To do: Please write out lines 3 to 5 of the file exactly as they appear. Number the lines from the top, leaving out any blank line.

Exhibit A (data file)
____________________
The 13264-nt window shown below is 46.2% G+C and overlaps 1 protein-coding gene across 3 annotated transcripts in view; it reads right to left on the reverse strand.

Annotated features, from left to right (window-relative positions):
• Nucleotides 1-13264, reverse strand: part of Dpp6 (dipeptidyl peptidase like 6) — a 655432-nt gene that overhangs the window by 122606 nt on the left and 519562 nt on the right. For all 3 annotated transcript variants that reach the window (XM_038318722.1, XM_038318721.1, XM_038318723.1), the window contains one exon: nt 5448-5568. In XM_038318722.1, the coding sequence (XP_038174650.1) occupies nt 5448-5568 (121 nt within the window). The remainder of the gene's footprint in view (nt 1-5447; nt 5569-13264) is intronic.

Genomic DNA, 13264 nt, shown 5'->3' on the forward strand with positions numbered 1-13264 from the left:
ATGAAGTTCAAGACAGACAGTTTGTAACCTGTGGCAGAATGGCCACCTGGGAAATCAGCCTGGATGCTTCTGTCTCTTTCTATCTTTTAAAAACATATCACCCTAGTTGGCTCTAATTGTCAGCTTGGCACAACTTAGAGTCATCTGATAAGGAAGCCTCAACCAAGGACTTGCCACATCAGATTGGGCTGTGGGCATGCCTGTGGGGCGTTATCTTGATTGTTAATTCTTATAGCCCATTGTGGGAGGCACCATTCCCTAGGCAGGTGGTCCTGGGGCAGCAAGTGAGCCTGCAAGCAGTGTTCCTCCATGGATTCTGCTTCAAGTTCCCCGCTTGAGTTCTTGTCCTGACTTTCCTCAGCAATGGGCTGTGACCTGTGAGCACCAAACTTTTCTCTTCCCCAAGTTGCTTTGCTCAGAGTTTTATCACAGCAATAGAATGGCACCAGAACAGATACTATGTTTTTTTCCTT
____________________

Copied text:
• Nucleotides 1-13264, reverse strand: part of Dpp6 (dipeptidyl peptidase like 6) — a 655432-nt gene that overhangs the window by 122606 nt on the left and 519562 nt on the right. For all 3 annotated transcript variants that reach the window (XM_038318722.1, XM_038318721.1, XM_038318723.1), the window contains one exon: nt 5448-5568. In XM_038318722.1, the coding sequence (XP_038174650.1) occupies nt 5448-5568 (121 nt within the window). The remainder of the gene's footprint in view (nt 1-5447; nt 5569-13264) is intronic.

Genomic DNA, 13264 nt, shown 5'->3' on the forward strand with positions numbered 1-13264 from the left:
ATGAAGTTCAAGACAGACAGTTTGTAACCTGTGGCAGAATGGCCACCTGGGAAATCAGCCTGGATGCTTCTGTCTCTTTCTATCTTTTAAAAACATATCACCCTAGTTGGCTCTAATTGTCAGCTTGGCACAACTTAGAGTCATCTGATAAGGAAGCCTCAACCAAGGACTTGCCACATCAGATTGGGCTGTGGGCATGCCTGTGGGGCGTTATCTTGATTGTTAATTCTTATAGCCCATTGTGGGAGGCACCATTCCCTAGGCAGGTGGTCCTGGGGCAGCAAGTGAGCCTGCAAGCAGTGTTCCTCCATGGATTCTGCTTCAAGTTCCCCGCTTGAGTTCTTGTCCTGACTTTCCTCAGCAATGGGCTGTGACCTGTGAGCACCAAACTTTTCTCTTCCCCAAGTTGCTTTGCTCAGAGTTTTATCACAGCAATAGAATGGCACCAGAACAGATACTATGTTTTTTTCCTT